As the nation welcomes members of the uniformed services back into the work force, we recognize that their return will be beneficial not only for them individually but also for their families, employers and overall communities. Attention currently is being directed at the numerous programs that are in place and being created which focus on their employment. There also is increased awareness of federal and, in some cases, state legislation that addresses the rights and obligations of service members and employers.
It is timely for employers to gain an understanding of available programs in which they can participate and of applicable laws that impact their organizations.
Hiring Our Heroes is an example of an initiative receiving national attention. This program was launched by the U.S. Chamber of Commerce with partners from the public, private and nonprofit sectors. It is helping veterans and military spouses find meaningful employment in hundreds of local communities. General Electric, a contributor to this endeavor, recently announced its intent to hire 5,000 veterans over the next five years. Other initiatives, Hero2Hire and the Veterans Job Bank, seek to improve employment opportunities for transitioning service members while enabling employers to tap into pools of potential employees. Information on these and other programs can be found on websites such as www.esgr.mil, www.nrd.gov, www.whitehouse.gov/joiningforces/resources, and www.uschamber.com/veterans.
The Uniformed Services Employment and Reemployment Rights Act of 1994 (USERRA), as amended, is a federal law that employers need to understand. This legislation establishes rights and responsibilities for members of the uniformed services and for employers. It affects public, private and government employers of all sizes in regard to the employment, reemployment and retention of employees who serve or have served in the uniformed services.
Information about USERRA is available on the websites of federal agencies that include Employer Support of the Guard and Reserve (ESGR), www.esgr.mil, and the Department of Labor (DOL), www.dol.gov/vets.
The Employer Resource Guide is one of the tools that ESGR has developed to assist employers in understanding USERRA. Copies can be obtained by calling 1-800-366-4590 or e-mailing ESGR-PA@osd.mil.
The following are a number of “frequently asked questions” found in the Employer Resource Guide. Accessing this publication will provide additional information, including more comprehensive responses.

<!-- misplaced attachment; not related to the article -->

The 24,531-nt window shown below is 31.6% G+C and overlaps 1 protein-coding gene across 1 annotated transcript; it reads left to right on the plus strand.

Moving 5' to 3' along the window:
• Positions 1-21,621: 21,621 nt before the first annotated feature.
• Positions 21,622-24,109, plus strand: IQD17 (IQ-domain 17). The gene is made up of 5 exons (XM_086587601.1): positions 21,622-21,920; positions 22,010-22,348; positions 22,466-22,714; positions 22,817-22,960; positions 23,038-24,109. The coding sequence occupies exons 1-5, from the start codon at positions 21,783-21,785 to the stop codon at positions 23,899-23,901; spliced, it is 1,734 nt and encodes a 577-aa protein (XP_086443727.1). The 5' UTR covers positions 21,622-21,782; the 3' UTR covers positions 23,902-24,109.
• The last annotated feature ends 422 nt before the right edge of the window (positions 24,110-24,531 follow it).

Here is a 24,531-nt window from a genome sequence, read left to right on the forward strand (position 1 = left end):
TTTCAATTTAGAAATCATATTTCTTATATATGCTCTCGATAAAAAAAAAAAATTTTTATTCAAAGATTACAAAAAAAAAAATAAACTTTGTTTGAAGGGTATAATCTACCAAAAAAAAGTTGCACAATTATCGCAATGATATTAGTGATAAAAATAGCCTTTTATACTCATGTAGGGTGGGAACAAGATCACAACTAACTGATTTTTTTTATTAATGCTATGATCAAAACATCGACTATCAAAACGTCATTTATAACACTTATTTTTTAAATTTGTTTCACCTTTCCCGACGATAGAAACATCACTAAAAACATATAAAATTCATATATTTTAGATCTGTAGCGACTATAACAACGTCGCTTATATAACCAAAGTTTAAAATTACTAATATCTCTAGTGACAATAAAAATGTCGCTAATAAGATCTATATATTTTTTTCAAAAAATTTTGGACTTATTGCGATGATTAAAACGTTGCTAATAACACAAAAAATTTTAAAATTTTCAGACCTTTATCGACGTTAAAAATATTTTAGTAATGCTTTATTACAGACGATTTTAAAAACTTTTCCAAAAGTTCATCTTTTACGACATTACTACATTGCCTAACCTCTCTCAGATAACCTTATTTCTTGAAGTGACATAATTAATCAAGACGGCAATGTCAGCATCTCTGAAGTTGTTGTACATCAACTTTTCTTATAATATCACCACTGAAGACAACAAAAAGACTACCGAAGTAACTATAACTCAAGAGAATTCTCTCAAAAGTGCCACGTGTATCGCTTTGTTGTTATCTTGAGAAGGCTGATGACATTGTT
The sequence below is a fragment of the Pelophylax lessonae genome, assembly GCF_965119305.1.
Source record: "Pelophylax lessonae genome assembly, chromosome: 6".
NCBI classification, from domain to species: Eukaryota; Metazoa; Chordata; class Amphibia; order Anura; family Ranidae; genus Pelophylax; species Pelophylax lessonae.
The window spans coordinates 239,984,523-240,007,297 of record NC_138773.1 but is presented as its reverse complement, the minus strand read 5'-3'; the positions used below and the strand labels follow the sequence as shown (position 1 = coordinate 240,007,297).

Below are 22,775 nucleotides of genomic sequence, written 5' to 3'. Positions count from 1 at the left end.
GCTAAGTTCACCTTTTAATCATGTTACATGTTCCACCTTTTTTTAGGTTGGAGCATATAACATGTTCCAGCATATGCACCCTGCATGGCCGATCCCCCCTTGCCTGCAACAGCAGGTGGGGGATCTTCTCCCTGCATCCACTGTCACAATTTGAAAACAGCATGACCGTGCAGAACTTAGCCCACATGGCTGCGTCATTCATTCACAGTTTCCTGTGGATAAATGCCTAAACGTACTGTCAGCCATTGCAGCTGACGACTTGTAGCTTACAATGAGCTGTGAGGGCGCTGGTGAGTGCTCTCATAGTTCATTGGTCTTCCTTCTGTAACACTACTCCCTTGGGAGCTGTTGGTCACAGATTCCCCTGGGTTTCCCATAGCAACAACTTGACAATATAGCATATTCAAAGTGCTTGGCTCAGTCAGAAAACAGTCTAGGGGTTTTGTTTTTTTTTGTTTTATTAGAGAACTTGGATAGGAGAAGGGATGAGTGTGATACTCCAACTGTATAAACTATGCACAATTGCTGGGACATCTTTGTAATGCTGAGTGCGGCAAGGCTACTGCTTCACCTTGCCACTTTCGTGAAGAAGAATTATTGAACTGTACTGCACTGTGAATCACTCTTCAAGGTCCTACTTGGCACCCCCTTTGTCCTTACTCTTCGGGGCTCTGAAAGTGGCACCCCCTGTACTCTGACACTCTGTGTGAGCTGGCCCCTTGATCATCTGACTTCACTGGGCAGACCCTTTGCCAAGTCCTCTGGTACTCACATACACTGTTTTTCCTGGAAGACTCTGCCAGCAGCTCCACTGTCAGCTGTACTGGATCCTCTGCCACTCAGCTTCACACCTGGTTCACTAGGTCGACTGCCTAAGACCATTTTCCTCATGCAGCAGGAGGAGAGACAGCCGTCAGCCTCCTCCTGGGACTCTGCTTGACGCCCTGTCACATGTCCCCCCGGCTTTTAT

1. What types of military service are covered by USERRA?
USERRA’s definition of “service in the uniformed services” covers all categories of military training and service, including duty performed on a voluntary or involuntary basis, in time of peace or war. Although most often understood as applying to Guard and Reserve military personnel, USERRA also applies to persons serving in the active components of the Armed Forces and the National Disaster Medical System.
2. Is there a limit on the total amount of service in the uniformed services that an employee may perform and still retain reemployment rights with the employer?
In general, an employee may perform service in the uniformed services for a cumulative period of up to five years and retain reemployment rights with the employer.
3. Must an employee tell his/her employer prior to leaving that he/she will seek reemployment upon completion of military service?
An employee is not required to tell the employer or to decide in advance of leaving a position whether he/she will seek reemployment after completing uniformed service.
4. When is an employee entitled to be reemployed by his/her civilian employer?
An employer must promptly reemploy an employee upon return from a period of service if the employee meets USERRA’s eligibility criteria. Prompt reemployment means as soon as practical under the circumstances of each case. Absent unusual circumstances, it must occur within two weeks of an employee’s application for reemployment, as required.
5. What are the guidelines USERRA provides for an employee to return to work after completion of military service?
To be eligible for protection, the service member must report back to work or apply for reemployment according to guidelines for days spent in military service. For example, an employee must apply within 90 days after completion of 181 or more days of service.
6. What position is the employee entitled to upon reemployment?
Generally, an employee is entitled to reemployment in the job position, including pay and benefits, which would have been attained with reasonable certainty if not for the absence due to military service.
7. Can an employer discriminate based on past or present military service?
An employer must not deny initial employment, reemployment, retention, promotion, or any benefit of employment on the basis of military service. The employer cannot retaliate or take adverse employment action against any individual who exercises rights under USERRA.
8. Does an individual have rights under USERRA even if he/she is an executive, managerial, or professional employee?
USERRA applies to all of these employees.
This article originally published in the Memphis Business Journal.